|Ottawa Bach Choir delivers outstanding performance|
|Écrit par RICHARD TODD, OTTAWA CITIZEN | Lundi, 12 Mars 2012 00:00|
Who: Ottawa Bach Choir, Ottawa Children's Choir, Christ Church Cathedral Boys Choir, soloists, Baroque orchestra, Lisette Canton, conductor, Adrian Butterfield, concertmaster
OTTAWA — A very full house, probably on the order of 900 listeners, greeted the Ottawa Bach Choir's presentation of Johann Sebastian Bach's St. Matthew Passion. True, some of the corner pews were occupied by members of the two youth choirs collaborating in the performance and no doubt proud relatives accounted for another portion of the audience.
But it's probably safe to say that most people came to hear what promised to be an outstanding performance of one of the greatest works of all music.
It's doubtful that any were disappointed.
The good news began immediately when the Baroque orchestra assembled for the occasion rendered the introduction with consummate focus.
When the double chorus entered moments later, the weight and texture of the singing were exactly right. Better still, there was a great depth of feeling without the patina of sentimentality that we hear too often.
The two youth choirs were most impressive in their parts soaring over the main double choir. It was a little disappointing seeing the young singers putting on their coats to go home at intermission, but Bach didn't give them anything to do in Part II.
Although the Passion is quite a long work, a bit over three hours not counting an intermission, Saturday's performance was consistently gripping. That can be credited first of all to Lisette Canton's musical direction, but special mention is due to two of the soloists.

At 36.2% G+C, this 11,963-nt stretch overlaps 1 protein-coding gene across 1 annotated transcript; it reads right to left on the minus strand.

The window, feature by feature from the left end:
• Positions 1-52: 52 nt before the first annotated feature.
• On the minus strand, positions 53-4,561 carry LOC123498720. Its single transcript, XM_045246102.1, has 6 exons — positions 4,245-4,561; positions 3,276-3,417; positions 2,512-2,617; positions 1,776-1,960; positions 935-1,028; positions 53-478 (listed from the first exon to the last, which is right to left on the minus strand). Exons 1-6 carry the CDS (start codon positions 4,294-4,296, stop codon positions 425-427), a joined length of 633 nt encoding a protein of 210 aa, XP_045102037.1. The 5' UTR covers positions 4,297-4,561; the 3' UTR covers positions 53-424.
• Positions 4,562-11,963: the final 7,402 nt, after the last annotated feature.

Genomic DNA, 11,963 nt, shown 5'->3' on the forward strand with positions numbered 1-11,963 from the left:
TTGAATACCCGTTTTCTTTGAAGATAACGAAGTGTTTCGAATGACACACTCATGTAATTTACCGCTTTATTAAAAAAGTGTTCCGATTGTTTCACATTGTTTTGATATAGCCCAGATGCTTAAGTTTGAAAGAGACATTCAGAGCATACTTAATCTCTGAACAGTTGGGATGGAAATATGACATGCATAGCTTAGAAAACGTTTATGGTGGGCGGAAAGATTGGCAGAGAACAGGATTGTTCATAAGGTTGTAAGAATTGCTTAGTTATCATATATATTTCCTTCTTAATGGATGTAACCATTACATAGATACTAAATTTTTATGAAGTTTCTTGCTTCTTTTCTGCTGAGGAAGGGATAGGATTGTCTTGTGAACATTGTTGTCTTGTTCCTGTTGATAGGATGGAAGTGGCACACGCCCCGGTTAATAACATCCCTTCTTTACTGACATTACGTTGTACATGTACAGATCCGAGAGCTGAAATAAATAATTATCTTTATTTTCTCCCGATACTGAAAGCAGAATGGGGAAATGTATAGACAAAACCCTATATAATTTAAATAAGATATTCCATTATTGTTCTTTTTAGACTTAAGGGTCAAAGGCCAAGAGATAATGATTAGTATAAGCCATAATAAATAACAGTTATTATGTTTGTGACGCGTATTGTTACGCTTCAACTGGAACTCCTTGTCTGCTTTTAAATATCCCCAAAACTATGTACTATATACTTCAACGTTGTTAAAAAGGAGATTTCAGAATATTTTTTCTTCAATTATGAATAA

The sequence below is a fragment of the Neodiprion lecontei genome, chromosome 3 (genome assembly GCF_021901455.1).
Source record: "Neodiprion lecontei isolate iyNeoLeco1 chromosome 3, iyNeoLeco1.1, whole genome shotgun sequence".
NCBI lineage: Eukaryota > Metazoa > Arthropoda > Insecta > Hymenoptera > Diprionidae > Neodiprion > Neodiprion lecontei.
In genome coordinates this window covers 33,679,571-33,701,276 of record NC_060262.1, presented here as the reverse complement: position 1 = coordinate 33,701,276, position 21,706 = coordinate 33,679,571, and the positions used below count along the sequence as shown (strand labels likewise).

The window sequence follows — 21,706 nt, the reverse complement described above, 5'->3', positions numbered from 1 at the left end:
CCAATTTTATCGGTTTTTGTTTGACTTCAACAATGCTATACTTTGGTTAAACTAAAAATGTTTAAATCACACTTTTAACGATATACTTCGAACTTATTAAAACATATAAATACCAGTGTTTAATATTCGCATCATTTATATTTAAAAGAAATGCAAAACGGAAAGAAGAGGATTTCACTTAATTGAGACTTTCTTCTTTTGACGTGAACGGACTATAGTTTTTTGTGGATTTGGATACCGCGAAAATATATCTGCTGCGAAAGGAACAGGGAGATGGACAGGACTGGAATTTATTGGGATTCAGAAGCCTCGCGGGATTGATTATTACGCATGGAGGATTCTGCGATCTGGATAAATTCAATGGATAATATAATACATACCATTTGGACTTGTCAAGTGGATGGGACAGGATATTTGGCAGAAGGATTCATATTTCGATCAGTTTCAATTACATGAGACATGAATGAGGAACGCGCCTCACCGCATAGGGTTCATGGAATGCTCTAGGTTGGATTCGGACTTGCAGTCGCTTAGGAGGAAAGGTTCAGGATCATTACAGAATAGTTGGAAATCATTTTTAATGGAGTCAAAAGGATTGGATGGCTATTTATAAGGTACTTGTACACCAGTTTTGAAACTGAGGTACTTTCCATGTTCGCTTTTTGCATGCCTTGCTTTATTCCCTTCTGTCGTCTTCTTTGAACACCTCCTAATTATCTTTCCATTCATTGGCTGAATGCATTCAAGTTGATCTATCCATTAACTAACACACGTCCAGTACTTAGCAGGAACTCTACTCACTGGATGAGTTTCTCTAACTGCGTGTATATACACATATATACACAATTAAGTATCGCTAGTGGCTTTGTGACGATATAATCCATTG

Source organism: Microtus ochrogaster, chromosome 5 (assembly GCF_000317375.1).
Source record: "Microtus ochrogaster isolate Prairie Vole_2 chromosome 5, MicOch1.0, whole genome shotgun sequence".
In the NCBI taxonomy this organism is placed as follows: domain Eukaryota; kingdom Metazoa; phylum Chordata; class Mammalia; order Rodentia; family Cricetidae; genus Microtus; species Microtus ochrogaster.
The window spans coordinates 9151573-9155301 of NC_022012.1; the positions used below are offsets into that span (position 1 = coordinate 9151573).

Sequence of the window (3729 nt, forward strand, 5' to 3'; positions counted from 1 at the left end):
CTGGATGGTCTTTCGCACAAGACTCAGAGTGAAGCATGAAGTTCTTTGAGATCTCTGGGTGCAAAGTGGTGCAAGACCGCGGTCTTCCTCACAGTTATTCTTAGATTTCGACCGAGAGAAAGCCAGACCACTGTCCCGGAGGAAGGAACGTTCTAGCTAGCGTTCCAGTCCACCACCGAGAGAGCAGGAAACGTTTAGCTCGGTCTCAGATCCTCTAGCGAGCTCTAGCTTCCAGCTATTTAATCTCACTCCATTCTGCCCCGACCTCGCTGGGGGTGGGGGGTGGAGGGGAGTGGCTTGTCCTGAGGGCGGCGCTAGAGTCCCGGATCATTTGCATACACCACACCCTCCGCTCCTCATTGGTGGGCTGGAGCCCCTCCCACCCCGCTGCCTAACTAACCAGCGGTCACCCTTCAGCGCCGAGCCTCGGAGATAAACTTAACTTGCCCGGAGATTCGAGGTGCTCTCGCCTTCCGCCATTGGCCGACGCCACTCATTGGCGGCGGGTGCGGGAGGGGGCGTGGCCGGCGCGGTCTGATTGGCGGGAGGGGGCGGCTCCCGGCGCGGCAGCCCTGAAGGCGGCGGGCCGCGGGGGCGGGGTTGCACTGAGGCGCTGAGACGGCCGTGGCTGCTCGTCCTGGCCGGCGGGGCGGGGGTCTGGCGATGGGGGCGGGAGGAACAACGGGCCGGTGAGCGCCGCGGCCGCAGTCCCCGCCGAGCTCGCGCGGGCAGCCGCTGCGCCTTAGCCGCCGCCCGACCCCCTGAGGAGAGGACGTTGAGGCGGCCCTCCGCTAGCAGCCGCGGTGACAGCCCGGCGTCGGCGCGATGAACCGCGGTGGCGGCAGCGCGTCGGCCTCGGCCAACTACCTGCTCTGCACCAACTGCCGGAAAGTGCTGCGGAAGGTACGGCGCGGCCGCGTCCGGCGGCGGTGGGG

The all-important role of the Evangelist was sung by tenor Charles Daniels. He had the sound and displayed the demeanour of an accomplished raconteur telling a story of the greatest urgency and excitement.
I can state without hesitation that his was the most compelling interpretation of the Evangelist I've heard. When it was his turn to acknowledge the applause after the last chorus had finished, the audience roared.
Bass Stephan MacLeod sang the comparatively brief role Jesus with strength and dignity. His voice had just the right timbre, though there were occasional suggestions of strain.
All of the soloists were good. Bass Daniel Lichti, counter-tenor Daniel Taylor and soprano Suzie LeBlanc were particularly notable.
The Bach Choir, augmented by a few singers and split as the score requires into Chorus I and II, was solid throughout the evening. Together with the Evangelist and other soloists, they created a thrilling mob scene in the episode with Pontius Pilate.
It was 10 years ago that Canton and her Bach Choir first appeared before the public. They did the St. Matthew Passion then too. My memory isn't good enough to compare the performances, but if the original was half as good as Saturday's it was already outstanding.
© Copyright (c) The Ottawa Citizen